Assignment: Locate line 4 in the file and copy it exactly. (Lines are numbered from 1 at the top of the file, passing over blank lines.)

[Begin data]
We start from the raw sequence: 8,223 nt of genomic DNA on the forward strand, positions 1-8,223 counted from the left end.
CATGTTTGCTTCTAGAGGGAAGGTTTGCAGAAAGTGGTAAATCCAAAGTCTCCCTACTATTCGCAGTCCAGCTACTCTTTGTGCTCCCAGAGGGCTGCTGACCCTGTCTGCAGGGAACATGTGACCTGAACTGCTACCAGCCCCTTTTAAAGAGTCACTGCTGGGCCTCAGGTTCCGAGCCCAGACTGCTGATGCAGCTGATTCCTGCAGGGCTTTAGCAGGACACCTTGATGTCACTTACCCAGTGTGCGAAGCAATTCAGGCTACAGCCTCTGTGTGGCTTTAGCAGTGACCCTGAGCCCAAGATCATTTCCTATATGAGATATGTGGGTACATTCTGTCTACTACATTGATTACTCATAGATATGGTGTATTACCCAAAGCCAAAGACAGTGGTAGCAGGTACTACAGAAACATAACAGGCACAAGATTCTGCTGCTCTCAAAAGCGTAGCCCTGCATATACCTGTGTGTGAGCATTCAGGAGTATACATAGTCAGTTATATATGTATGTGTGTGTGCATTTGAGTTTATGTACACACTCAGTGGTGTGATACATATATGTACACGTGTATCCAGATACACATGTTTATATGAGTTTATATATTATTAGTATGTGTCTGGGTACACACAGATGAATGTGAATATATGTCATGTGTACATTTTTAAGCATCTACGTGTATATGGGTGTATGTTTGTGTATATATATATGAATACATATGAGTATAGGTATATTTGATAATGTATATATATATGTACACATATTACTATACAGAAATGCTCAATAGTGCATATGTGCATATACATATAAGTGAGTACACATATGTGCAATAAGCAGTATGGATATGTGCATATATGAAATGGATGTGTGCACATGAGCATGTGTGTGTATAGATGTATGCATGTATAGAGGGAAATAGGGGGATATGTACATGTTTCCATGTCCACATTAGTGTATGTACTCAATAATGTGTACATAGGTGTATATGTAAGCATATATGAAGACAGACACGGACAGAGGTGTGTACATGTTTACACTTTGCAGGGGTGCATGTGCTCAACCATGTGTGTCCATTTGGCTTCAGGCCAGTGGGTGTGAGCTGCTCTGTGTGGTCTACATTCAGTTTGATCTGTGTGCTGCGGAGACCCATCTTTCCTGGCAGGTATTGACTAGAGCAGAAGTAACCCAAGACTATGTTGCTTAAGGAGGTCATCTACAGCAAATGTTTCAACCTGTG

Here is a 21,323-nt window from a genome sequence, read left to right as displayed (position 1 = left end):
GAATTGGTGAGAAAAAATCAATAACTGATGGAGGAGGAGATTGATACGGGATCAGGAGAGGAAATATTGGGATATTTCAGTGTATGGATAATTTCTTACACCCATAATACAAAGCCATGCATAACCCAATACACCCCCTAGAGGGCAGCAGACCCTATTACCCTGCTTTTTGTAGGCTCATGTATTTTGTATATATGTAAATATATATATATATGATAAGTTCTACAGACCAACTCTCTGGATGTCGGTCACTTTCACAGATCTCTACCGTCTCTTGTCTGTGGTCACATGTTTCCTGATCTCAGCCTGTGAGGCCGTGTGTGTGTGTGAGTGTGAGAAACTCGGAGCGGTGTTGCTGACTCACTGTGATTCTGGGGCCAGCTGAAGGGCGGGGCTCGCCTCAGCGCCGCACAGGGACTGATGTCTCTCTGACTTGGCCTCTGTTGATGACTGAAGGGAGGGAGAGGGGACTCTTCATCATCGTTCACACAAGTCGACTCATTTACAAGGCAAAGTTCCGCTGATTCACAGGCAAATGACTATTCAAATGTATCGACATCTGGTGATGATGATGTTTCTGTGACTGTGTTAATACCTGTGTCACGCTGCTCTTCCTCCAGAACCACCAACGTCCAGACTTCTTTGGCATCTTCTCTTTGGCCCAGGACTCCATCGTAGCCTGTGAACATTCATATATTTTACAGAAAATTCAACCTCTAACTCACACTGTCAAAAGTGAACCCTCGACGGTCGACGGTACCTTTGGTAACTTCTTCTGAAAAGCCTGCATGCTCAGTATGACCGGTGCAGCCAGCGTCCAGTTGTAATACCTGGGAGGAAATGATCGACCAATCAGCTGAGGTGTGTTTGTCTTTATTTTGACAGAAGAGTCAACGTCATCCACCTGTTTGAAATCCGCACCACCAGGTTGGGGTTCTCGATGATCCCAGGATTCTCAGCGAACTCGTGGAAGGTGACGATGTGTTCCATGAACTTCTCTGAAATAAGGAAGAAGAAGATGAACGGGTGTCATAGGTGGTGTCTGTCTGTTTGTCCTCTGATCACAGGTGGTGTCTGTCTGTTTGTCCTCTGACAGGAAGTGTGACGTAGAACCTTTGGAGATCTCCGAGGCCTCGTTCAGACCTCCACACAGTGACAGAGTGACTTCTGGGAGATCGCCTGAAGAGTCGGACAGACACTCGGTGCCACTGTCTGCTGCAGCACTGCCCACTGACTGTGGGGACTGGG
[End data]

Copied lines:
GAATTGGTGAGAAAAAATCAATAACTGATGGAGGAGGAGATTGATACGGGATCAGGAGAGGAAATATTGGGATATTTCAGTGTATGGATAATTTCTTACACCCATAATACAAAGCCATGCATAACCCAATACACCCCCTAGAGGGCAGCAGACCCTATTACCCTGCTTTTTGTAGGCTCATGTATTTTGTATATATGTAAATATATATATATATGATAAGTTCTACAGACCAACTCTCTGGATGTCGGTCACTTTCACAGATCTCTACCGTCTCTTGTCTGTGGTCACATGTTTCCTGATCTCAGCCTGTGAGGCCGTGTGTGTGTGTGAGTGTGAGAAACTCGGAGCGGTGTTGCTGACTCACTGTGATTCTGGGGCCAGCTGAAGGGCGGGGCTCGCCTCAGCGCCGCACAGGGACTGATGTCTCTCTGACTTGGCCTCTGTTGATGACTGAAGGGAGGGAGAGGGGACTCTTCATCATCGTTCACACAAGTCGACTCATTTACAAGGCAAAGTTCCGCTGATTCACAGGCAAATGACTATTCAAATGTATCGACATCTGGTGATGATGATGTTTCTGTGACTGTGTTAATACCTGTGTCACGCTGCTCTTCCTCCAGAACCACCAACGTCCAGACTTCTTTGGCATCTTCTCTTTGGCCCAGGACTCCATCGTAGCCTGTGAACATTCATATATTTTACAGAAAATTCAACCTCTAACTCACACTGTCAAAAGTGAACCCTCGACGGTCGACGGTACCTTTGGTAACTTCTTCTGAAAAGCCTGCATGCTCAGTATGACCGGTGCAGCCAGCGTCCAGTTGTAATACCTGGGAGGAAATGATCGACCAATCAGCTGAGGTGTGTTTGTCTTTATTTTGACAGAAGAGTCAACGTCATCCACCTGTTTGAAATCCGCACCACCAGGTTGGGGTTCTCGATGATCCCAGGATTCTCAGCGAACTCGTGGAAGGTGACGATGTGTTCCATGAACTTCTCTGAAATAAGGAAGAAGAAGATGAACGGGTGTCATAGGTGGTGTCTGTCTGTTTGTCCTCTGATCACAGGTGGTGTCTGTCTGTTTGTCCTCTGACAGGAAGTGTGACGTAGAACCTTTGGAGATCTCCGAGGCCTCGTTCAGACCTCCACACAGTGACAGAGTGACTTCTGGGAGATCGCCTGAAGAGTCGGACAGACACTCGGTGCCACTGTCTGCTGCAGCACTGCCCACTGACTGTGGGGACTGGG